ALEXANDRIA, Va. — Gasoline is expected to lose market share in the coming decade with diesel poised to be the most likely beneficiary, according to Consumers and Diesel: Potential Conflict Between Fuel Economy and Cost, a new consumer study released by the Fuels Institute.
Forty-one percent of the 2,007 gas consumers surveyed said they would consider purchasing a diesel vehicle, a 10-percent increase from just one year ago.
"It is clear that forecasts support a bright future and consumer views of diesel are improving, but the future of the diesel market will rest on the ability of the auto and fuel retailing industries to educate consumer segments about the overall economic impact of diesel on their budgets," said John Eichberger, executive director of the Fuels Institute, a division of Alexandria-based NACS, the Association for Convenience & Fuel Retailing.
The key to advancing the diesel market is attracting female consumers who make 73 percent of all car buying decisions in the country, according to Cars.com. Progress has been made in this respect, as 32 percent of female respondents in the Fuels Institute study said they would consider purchasing a diesel vehicle, a year-over-year increase of 6 percent.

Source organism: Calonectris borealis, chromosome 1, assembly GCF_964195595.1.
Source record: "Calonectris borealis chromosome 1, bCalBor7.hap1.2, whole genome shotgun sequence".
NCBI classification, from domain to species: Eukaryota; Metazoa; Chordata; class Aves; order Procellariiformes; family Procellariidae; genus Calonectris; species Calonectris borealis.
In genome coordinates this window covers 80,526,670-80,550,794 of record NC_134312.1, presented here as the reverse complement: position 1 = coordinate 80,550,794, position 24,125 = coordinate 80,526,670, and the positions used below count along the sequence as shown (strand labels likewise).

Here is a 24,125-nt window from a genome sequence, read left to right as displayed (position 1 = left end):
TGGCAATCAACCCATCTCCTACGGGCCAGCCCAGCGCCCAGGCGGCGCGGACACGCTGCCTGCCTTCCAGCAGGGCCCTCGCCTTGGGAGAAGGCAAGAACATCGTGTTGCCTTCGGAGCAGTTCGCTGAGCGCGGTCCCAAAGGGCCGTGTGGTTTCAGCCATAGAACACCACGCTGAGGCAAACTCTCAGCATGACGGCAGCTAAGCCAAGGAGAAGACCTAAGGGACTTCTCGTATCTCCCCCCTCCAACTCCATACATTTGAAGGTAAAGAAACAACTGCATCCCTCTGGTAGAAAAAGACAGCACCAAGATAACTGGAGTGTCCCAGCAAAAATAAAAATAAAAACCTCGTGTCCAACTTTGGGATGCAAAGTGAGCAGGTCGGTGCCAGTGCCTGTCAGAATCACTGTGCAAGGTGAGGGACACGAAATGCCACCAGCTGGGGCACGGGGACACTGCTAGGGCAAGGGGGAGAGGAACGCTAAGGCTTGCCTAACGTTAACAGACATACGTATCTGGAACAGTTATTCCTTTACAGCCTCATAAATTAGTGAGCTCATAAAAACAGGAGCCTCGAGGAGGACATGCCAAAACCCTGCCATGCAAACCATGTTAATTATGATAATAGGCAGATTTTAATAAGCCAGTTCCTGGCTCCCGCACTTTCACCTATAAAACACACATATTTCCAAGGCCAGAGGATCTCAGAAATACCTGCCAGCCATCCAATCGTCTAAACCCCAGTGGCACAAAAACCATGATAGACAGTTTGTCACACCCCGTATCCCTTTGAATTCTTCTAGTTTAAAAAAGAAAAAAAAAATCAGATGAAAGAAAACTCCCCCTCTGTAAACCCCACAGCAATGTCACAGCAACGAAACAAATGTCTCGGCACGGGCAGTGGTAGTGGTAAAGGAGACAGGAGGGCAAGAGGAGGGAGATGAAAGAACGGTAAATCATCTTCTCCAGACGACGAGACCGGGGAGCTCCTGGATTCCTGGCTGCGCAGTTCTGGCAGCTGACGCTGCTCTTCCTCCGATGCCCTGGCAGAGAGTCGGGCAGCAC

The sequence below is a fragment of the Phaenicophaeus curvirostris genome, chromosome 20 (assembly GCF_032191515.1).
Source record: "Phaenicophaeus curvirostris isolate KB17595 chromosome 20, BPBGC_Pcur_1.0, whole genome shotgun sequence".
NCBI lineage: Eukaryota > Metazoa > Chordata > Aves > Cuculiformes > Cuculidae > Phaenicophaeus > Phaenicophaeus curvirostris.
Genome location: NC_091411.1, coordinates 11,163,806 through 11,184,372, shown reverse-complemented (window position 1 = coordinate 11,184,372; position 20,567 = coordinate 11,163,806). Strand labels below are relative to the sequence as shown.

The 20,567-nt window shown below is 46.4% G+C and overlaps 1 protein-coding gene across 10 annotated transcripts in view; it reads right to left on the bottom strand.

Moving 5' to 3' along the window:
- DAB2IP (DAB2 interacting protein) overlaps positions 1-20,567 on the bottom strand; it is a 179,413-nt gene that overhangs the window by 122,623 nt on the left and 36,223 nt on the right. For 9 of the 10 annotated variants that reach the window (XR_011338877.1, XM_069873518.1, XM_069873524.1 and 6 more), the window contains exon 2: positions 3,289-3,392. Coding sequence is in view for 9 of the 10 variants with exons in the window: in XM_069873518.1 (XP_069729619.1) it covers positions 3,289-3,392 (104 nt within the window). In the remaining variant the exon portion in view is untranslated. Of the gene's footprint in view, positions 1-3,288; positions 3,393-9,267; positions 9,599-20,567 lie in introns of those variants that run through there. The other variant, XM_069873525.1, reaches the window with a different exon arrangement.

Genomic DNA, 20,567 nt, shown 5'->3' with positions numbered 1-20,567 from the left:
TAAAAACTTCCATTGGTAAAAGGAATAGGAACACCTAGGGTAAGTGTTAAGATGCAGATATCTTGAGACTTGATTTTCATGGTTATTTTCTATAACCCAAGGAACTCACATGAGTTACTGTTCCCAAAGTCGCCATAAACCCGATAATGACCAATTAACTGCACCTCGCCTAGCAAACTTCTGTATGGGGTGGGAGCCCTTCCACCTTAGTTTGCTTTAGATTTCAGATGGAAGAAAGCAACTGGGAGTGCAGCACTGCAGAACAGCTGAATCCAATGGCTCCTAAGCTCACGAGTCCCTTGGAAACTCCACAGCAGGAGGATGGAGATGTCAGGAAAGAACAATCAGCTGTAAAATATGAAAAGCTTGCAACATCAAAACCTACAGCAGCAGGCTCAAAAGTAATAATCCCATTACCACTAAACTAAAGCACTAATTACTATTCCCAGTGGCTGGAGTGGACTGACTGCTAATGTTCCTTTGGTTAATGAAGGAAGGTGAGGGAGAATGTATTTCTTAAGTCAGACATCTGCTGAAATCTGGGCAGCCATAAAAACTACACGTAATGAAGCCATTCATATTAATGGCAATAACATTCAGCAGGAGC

Of all the respondents who stated they would consider buying a diesel vehicle, fuel economy was cited as the top factor. Diesel vehicles reportedly offer 20 percent to 40 percent more miles per gallon than gasoline equivalents — something consumers recognize, the survey showed.
Conversely, among those who said they would not consider buying a diesel vehicle, economic considerations were cited as the top factor. More than two-thirds of those who would not buy a diesel vehicle (68 percent) cited the higher cost per gallon of diesel fuel.
The complete Consumers and Diesel: Potential Conflict Between Fuel Economy and Cost report can be downloaded at www.fuelsinstitute.org.
Founded by NACS in 2013, the Fuels Institute is a nonprofit, research-oriented think tank dedicated to evaluating market issues related to vehicles and the fuels that power them.